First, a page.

FB Pixel no scriptAmazon's hidden card to foster private labels in India | KrASIA

Amazon’s hidden card to foster private labels in India

Written by Moulishree Srivastava Published on   3 mins read

Private labels have lately become popular among internet companies as it promises higher returns.

Despite being under the government scanner for promoting in-house products, Amazon India plans to scale Amazon Accelerator, a private label-focused initiative that ropes in manufacturers to create Amazon-exclusive brands.

“It can be for manufacturers to try and build their own brands or even supply for the widening range of Amazon private labels. Not all sellers could do this before as they would not have access to the data and other necessary inputs that will come from Amazon. They (Amazon) have just started reaching to new sellers,” said a person aware of the matter,” a source close to the matter told local media Economic Times.

Launched late last year by the Seattle-headquartered company, Amazon Accelerator is aimed at creating a bouquet of exclusive brands for the platform. Under the program, Amazon reaches out to sellers, helps them launch brands, provides these brands prominent positioning on its website, and offers personalized marketing support. The company also provides relevant data to the sellers on the most sought after products for them to capitalize on such opportunities. In turn, it gains the right to purchase a merchant’s brand any time for a fixed price on 60 days’ notice.

Some of Amazon’s popular private labels in India include AmazonFresh, MyBlush, Symbol, Solimo, and Presto. Its Indian arch-rival Flipkart and its group companies like Myntra have also invested heavily in private brands which are about 30 to 40% cheaper for consumers.

Since the backing from the US retail giant Walmart, which acquired the e-tailer in 2018, it has been ramping up the portfolio of in-house brands in electronics, fashion, and furniture. In May, it added Adrenex, a sport and fitness brand, to the list of its private labels such as MarQ, SmartBuy, Perfect Homes, Cara Mia and Ann Springs, and Miss & Chef. According to local media Business Standard, private label sales fetched the company around INR 500 crore (USD 69.6 million) in the calendar year 2018.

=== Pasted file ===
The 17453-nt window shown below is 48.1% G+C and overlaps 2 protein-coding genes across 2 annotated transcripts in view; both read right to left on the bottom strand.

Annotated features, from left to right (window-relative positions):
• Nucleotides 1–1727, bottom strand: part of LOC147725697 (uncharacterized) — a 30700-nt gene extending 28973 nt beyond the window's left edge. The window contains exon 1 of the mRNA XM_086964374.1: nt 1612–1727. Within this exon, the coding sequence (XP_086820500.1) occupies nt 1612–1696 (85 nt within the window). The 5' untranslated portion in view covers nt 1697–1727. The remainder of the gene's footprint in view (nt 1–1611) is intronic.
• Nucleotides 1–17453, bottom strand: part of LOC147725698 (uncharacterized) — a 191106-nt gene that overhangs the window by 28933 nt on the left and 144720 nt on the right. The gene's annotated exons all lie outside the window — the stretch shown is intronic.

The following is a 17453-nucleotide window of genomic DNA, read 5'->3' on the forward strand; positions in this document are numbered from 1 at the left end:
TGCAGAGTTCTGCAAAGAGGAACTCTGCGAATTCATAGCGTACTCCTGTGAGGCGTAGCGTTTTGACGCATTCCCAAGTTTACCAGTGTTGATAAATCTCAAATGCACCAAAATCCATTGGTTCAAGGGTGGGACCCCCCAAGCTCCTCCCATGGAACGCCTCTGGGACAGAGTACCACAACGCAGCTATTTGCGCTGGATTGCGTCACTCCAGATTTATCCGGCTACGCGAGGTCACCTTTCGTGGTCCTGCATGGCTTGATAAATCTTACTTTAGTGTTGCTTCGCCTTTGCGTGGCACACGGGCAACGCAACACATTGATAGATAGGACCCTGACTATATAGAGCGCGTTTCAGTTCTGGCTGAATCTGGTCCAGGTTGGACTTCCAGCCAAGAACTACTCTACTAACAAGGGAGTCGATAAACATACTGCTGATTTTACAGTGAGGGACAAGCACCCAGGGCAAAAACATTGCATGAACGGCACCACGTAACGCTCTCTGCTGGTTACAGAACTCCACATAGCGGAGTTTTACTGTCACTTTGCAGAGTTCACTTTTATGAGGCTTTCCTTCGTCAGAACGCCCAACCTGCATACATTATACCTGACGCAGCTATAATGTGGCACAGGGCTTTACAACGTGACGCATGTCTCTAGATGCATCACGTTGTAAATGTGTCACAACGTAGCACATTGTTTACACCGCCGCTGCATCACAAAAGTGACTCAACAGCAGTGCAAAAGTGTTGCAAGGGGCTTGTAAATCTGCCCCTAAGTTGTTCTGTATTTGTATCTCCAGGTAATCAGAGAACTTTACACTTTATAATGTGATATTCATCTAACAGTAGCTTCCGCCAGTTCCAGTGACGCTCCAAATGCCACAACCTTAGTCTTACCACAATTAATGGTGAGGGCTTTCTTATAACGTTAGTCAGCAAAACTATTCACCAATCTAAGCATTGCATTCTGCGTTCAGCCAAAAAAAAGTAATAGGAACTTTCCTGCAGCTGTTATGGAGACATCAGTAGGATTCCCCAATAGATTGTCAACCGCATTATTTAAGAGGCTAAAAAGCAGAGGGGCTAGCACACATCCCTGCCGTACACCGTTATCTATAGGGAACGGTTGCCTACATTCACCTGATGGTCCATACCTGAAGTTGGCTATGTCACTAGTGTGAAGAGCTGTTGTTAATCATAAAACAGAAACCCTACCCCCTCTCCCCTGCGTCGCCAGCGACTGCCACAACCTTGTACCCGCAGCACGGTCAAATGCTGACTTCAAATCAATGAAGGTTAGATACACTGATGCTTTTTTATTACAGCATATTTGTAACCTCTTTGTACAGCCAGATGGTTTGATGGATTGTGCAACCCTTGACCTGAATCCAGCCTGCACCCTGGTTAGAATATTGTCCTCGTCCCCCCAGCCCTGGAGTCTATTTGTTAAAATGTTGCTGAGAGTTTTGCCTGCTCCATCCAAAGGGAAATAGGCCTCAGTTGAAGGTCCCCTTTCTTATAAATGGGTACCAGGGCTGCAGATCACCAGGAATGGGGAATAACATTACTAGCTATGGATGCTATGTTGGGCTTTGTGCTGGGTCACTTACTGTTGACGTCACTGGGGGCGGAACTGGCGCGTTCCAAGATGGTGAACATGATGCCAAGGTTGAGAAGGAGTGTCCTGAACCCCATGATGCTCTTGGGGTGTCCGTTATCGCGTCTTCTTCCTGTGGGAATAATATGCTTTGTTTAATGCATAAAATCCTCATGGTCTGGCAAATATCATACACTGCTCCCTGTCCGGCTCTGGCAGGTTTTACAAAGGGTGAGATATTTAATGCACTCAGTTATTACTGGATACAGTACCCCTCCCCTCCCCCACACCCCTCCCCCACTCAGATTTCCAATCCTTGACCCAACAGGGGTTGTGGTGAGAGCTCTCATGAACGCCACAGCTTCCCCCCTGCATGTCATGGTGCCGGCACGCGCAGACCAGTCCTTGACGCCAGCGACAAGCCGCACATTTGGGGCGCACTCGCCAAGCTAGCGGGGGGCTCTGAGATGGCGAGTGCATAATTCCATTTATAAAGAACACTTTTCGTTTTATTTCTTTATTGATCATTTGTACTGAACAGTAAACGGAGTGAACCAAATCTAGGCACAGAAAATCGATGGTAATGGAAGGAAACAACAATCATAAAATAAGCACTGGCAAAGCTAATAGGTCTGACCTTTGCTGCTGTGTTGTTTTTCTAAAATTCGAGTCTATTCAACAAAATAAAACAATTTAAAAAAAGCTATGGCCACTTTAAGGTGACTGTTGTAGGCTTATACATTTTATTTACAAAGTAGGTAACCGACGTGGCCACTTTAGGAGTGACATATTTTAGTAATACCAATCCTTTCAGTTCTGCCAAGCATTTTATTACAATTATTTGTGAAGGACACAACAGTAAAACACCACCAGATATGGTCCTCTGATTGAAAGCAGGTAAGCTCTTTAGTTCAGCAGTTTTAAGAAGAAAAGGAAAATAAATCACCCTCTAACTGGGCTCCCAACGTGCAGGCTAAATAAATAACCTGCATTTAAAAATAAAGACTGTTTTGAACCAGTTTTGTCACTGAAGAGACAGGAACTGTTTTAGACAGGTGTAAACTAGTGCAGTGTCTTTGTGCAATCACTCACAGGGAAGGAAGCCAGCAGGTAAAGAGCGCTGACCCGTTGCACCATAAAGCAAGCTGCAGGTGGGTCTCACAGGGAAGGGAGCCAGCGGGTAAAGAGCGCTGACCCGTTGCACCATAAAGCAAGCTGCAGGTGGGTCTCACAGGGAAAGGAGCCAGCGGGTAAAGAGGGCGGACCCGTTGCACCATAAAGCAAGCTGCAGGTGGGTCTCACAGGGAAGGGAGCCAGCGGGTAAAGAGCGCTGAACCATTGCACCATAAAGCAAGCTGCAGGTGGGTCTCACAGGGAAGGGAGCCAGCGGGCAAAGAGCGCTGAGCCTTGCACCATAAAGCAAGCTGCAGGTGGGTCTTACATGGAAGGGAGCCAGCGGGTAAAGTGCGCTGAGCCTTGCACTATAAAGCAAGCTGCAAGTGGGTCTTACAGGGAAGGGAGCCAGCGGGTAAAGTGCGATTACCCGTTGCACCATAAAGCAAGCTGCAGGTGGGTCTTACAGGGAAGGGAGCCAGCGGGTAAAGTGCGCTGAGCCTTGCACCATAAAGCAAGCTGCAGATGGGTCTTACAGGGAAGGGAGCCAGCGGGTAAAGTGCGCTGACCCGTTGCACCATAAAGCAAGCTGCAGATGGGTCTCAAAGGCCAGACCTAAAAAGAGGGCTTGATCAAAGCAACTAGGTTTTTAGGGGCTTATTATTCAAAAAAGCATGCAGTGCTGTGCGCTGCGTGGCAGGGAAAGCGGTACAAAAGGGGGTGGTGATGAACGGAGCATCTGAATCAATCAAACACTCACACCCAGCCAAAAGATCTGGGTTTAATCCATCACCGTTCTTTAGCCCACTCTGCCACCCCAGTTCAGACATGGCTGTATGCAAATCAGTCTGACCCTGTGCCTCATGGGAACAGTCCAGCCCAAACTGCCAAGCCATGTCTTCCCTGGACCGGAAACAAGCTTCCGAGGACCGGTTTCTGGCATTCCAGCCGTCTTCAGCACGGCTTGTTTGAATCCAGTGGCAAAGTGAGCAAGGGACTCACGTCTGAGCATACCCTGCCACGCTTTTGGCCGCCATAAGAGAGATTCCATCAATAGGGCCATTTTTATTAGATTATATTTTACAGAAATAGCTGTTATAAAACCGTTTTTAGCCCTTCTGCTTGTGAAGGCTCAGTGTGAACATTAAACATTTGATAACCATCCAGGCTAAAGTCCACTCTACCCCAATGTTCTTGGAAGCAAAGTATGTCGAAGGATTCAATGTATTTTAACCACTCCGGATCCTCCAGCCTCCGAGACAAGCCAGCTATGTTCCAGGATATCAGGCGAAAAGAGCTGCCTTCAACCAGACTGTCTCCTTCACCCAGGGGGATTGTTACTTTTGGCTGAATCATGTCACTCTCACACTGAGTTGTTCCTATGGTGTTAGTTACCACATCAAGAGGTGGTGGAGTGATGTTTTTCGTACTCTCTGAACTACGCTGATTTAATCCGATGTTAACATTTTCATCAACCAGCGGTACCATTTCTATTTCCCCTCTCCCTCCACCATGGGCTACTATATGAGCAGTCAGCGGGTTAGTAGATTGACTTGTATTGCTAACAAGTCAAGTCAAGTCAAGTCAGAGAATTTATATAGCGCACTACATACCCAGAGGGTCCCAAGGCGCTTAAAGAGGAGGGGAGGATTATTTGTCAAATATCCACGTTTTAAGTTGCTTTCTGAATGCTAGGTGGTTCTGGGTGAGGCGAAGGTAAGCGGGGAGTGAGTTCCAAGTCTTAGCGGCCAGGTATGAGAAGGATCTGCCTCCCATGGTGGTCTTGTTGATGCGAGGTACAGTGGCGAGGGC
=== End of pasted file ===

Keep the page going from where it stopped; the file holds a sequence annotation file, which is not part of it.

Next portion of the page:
Amazon and Flipkart are not alone in their endeavor to stack up private labels to drive sales by appealing to the Indian middle class. Being low-priced alternatives to high-priced brands, private labels have become one of the central strategies for internet consumer companies as they offer healthy margins for the e-tailers.

For instance, SoftBank-backed e-grocery startup Grofers has been aggressively expanding its private labels since last year and now it accounts for 50% of its entire inventory by the number of units, and 40 to 45% in terms of revenue.  Under private labels, the Gurugram-based startup provides over 1200 products in categories such as staples, kitchen ingredients, FMCG (fast-moving consumer goods), personal hygiene products, among others. By the end of 2020 it plans to quickly expand to have 1,500 products in its private label fold.

“We are partnering with wholesalers in each city and put our brand name on their packages. We have worked a lot on reaching better price points while adding new products and this is our effort to make products available a little cheaper for customers,” Albinder Dhindsa, co-founder and CEO of Grofers, told KrASIA in an earlier interview.

Alibaba-backed Bigbasket, on its part, has Fresho, BBPopular, BBRoyal, and Tasties as private labels. At present, 35% of its total sales comes from private labels which the company wants to scale to 45% by focusing on FMCG products.

Similarly, online beauty startup Nykaa has been betting big on private labels. Earlier in August, it launched a new range of nail paints and lipsticks in collaboration with Indian fashion designer Masaba Gupta.


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